• Did it start fast enough? Did you like the ending, and if so/not, why/why not? Did it resolve enough details in the story for you?
• Did it ever sound preachy?
• Did it remind you of anything else you read, and if so, did it live up to that other book?
• What would you tell me to work on and improve?
Reviews can be framed in any number of ways, but I use a question format because I find that they open up discussion rather than close down what kind of feedback beta readers can provide. They also hint at the writer’s priorities—it’s okay to know one’s strengths and weaknesses, writers—and where one thinks they could use the most help. Beta readers are happy to get a chance to roll these diamonds in the rough between their fingers, but they’re also combing through manuscripts because they’re interested in giving useful advice and responses. Helping readers hone in on what aspects of feedback to provide will help them have a good experience, and get writers the best content in response.
Other things to remember:
• Give beta readers a reminder, about a week beforehand, when you’ll be sending out the manuscript for review. Don’t get fancy with the font or styles—keep it easy to read and in a format everyone is familiar with.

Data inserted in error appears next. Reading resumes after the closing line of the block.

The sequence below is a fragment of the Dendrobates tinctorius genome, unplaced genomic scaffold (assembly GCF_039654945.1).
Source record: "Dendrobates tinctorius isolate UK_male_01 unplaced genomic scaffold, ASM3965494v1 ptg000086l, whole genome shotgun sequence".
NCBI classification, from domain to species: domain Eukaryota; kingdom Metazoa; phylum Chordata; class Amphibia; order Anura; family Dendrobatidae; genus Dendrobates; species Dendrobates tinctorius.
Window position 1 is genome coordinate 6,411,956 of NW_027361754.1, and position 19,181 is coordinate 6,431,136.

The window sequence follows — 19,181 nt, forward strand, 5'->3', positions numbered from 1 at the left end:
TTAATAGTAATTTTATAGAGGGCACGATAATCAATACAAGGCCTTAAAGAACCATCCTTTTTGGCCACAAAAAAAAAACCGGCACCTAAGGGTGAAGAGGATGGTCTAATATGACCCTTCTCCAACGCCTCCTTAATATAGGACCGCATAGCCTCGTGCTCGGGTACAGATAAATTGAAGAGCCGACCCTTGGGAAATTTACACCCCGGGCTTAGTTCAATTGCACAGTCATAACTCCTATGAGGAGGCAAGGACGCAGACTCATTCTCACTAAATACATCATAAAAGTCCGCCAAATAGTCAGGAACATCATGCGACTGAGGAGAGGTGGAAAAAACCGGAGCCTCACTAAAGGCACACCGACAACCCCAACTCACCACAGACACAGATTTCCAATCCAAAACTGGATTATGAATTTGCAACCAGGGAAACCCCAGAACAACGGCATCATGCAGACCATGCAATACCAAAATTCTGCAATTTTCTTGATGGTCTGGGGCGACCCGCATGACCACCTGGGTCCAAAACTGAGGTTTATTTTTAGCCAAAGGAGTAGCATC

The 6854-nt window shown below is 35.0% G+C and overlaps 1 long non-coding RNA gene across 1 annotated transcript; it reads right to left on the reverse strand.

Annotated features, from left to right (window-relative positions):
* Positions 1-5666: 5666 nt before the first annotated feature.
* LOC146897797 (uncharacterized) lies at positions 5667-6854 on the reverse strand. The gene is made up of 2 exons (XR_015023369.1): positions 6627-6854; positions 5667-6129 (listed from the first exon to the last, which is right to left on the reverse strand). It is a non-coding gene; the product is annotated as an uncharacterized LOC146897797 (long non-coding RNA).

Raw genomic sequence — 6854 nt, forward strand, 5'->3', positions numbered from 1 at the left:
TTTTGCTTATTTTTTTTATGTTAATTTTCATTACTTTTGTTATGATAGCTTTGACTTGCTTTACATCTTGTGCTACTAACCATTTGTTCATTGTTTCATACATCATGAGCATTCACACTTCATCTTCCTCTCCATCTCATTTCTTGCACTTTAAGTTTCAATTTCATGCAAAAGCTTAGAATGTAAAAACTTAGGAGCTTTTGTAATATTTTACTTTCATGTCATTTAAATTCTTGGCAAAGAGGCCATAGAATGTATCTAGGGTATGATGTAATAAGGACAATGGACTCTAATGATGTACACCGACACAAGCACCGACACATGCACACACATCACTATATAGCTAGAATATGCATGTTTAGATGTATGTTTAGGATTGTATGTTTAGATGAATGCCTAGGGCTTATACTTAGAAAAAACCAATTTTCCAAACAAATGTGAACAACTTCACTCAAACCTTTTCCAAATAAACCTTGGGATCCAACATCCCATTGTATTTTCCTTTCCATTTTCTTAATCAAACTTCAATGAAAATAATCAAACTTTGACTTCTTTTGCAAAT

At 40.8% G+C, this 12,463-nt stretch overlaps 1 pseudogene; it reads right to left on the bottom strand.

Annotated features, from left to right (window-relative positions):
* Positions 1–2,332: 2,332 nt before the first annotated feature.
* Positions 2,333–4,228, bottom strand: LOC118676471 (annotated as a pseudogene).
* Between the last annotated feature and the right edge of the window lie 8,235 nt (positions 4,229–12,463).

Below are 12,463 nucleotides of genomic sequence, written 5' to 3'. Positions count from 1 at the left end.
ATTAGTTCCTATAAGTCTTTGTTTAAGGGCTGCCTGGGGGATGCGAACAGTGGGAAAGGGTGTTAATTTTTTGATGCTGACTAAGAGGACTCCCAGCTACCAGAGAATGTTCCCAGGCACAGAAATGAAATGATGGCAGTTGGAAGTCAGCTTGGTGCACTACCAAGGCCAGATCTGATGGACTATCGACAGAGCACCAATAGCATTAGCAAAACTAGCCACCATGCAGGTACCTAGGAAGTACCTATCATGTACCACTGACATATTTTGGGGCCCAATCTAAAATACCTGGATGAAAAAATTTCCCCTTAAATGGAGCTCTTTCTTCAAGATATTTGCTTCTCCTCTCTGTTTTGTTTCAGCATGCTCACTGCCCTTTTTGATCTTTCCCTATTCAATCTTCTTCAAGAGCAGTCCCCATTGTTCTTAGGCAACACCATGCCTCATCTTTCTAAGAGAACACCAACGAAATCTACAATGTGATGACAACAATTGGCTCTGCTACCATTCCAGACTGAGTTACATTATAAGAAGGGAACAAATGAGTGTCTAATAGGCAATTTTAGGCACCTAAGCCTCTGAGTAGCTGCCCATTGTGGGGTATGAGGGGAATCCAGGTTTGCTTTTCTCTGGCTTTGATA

• Keep a long window—like a month or so—for them to get back with their feedback. Life happens, and people are busy. Don’t expect to hear back in five hours or a week.
• Don’t pester them while they’re reading. First, it’s annoying, and second, you don’t want to negatively bias your readers. Also remember that reading to give advice is a slower process than just reading, so they need more time than usual.
• Thank the beta readers profusely for their time and attention. It’s a great service they’re providing.
Beta readers will likely come back with different, sometimes conflicting advice. If that’s the case, check out this post of mine for filtering through all of the responses.
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Everett Maroon is a memoirist, pop culture commentator, and speculative fiction writer. His first book, Bumbling into Body Hair (Booktrope Editions), is a “comical memoir about a klutz’s sex change” and was a finalist in the 2010 PNWA literary contest for memoir. Everett has written for Bitch Magazine, GayYA.org, RH RealityCheck, Original Plumbing, and Remedy Quarterly. He has had short stories published by SPLIT Quarterly and Twisted Dreams Magazine, and has a short story, “Cursed” in The Collection: Short Fiction from the Transgender Vanguard, from Topside Press. You can find him at trans/plant/portation.
Danika Dinsmore says
I completely agree about Beta Readers keeping us honest. Especially if your beta readers are kids, which many of mine are. Kids don’t hold their punches. haha.
But more than that, if our beta readers aren’t connecting with the story or our characters, we can’t ignore that.
Yes, I love kids for their brutal honesty. They can be better critics than world-famous writing teachers!